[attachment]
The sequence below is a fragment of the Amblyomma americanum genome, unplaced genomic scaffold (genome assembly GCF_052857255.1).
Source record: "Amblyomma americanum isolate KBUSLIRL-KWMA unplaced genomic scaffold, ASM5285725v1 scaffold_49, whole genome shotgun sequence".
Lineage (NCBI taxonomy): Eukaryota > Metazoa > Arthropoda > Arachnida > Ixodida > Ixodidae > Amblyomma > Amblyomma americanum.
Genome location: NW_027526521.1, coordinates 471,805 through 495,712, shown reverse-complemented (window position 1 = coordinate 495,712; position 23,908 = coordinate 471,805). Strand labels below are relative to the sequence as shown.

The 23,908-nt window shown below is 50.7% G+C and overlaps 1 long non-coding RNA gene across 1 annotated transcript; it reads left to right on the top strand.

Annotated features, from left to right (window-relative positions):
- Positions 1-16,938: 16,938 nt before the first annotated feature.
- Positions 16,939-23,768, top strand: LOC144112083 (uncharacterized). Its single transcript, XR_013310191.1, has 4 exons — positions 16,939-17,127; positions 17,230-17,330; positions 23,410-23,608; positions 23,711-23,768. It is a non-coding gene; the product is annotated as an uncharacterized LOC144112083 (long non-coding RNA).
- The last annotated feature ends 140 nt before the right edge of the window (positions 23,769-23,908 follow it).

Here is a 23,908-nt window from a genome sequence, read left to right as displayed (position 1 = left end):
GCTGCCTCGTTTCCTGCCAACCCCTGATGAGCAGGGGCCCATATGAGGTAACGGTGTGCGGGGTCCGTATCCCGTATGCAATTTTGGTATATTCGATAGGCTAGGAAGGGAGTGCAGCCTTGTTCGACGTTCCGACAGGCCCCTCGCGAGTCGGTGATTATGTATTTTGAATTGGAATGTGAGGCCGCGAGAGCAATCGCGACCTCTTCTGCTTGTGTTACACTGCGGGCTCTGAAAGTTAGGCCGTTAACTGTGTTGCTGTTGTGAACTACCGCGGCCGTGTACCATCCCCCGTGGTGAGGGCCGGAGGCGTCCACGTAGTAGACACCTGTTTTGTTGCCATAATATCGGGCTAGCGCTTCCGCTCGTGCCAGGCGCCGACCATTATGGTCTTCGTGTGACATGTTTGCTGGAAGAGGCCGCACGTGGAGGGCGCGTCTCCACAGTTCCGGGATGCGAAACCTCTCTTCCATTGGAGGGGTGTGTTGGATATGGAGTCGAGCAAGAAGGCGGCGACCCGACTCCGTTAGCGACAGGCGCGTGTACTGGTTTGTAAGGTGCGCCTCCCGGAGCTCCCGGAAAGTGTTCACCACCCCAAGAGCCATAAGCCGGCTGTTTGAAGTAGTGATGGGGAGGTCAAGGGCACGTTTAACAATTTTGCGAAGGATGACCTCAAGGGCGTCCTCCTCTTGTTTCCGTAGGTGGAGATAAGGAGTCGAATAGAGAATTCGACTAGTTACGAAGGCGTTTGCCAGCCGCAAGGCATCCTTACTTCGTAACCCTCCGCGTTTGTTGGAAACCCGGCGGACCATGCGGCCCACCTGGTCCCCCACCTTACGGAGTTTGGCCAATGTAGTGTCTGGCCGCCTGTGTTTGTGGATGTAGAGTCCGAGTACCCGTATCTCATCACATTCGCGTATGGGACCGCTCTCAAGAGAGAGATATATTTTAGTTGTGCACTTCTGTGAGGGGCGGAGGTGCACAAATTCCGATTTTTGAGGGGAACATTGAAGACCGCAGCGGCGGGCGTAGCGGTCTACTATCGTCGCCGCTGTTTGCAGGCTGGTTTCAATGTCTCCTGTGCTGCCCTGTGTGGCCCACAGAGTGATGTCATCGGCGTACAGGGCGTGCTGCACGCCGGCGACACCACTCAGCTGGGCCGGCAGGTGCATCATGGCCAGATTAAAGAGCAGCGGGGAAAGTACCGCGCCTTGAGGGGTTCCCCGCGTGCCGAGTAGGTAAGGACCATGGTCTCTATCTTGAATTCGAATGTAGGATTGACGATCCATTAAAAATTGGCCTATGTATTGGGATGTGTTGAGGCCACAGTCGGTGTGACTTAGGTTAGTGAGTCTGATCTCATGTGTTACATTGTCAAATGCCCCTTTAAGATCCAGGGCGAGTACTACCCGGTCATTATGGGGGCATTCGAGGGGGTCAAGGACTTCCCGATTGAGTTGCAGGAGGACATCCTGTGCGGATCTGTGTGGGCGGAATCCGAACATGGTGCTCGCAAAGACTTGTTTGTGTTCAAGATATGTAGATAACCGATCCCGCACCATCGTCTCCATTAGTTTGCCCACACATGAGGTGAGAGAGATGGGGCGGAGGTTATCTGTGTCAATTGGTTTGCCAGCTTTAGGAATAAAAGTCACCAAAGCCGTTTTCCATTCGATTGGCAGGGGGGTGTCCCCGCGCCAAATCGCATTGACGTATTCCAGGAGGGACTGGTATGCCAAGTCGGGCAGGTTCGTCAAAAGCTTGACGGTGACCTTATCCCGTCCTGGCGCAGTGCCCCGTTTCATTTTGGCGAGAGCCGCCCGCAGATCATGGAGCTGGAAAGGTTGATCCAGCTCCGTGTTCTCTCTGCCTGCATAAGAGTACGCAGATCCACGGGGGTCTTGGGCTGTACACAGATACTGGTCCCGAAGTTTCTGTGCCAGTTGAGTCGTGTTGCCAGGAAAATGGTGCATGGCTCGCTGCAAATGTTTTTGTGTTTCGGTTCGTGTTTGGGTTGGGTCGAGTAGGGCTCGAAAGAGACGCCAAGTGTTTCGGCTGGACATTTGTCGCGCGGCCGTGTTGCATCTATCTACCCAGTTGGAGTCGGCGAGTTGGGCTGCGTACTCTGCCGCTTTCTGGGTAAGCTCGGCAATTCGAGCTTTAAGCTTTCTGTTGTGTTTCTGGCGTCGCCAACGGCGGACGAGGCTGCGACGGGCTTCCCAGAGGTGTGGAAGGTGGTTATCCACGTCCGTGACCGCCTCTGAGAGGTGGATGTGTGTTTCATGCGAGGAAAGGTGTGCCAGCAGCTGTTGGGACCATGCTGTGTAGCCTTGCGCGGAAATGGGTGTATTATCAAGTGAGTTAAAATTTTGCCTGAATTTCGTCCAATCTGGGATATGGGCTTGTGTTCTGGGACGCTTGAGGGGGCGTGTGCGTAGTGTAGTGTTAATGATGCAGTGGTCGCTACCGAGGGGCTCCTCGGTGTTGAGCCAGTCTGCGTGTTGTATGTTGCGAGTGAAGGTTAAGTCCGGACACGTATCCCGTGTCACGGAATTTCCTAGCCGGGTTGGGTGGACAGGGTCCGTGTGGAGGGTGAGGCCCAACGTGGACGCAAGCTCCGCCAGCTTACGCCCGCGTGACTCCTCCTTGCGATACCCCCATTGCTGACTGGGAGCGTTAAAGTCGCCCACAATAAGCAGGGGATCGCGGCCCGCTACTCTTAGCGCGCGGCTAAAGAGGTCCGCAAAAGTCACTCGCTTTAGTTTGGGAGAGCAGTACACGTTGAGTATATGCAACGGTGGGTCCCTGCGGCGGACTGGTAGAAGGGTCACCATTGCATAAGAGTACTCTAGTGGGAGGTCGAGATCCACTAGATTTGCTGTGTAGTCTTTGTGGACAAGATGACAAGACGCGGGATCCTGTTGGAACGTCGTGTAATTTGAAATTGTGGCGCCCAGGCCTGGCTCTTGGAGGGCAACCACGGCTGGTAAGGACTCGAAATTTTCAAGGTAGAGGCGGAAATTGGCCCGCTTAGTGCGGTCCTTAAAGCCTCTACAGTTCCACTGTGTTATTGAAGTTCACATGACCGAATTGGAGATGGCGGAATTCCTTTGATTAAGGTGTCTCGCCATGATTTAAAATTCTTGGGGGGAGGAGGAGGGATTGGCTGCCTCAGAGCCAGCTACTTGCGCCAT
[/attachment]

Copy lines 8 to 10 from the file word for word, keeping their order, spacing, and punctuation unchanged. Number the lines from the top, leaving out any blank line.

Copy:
- Positions 16,939-23,768, top strand: LOC144112083 (uncharacterized). Its single transcript, XR_013310191.1, has 4 exons — positions 16,939-17,127; positions 17,230-17,330; positions 23,410-23,608; positions 23,711-23,768. It is a non-coding gene; the product is annotated as an uncharacterized LOC144112083 (long non-coding RNA).
- The last annotated feature ends 140 nt before the right edge of the window (positions 23,769-23,908 follow it).

Here is a 23,908-nt window from a genome sequence, read left to right as displayed (position 1 = left end):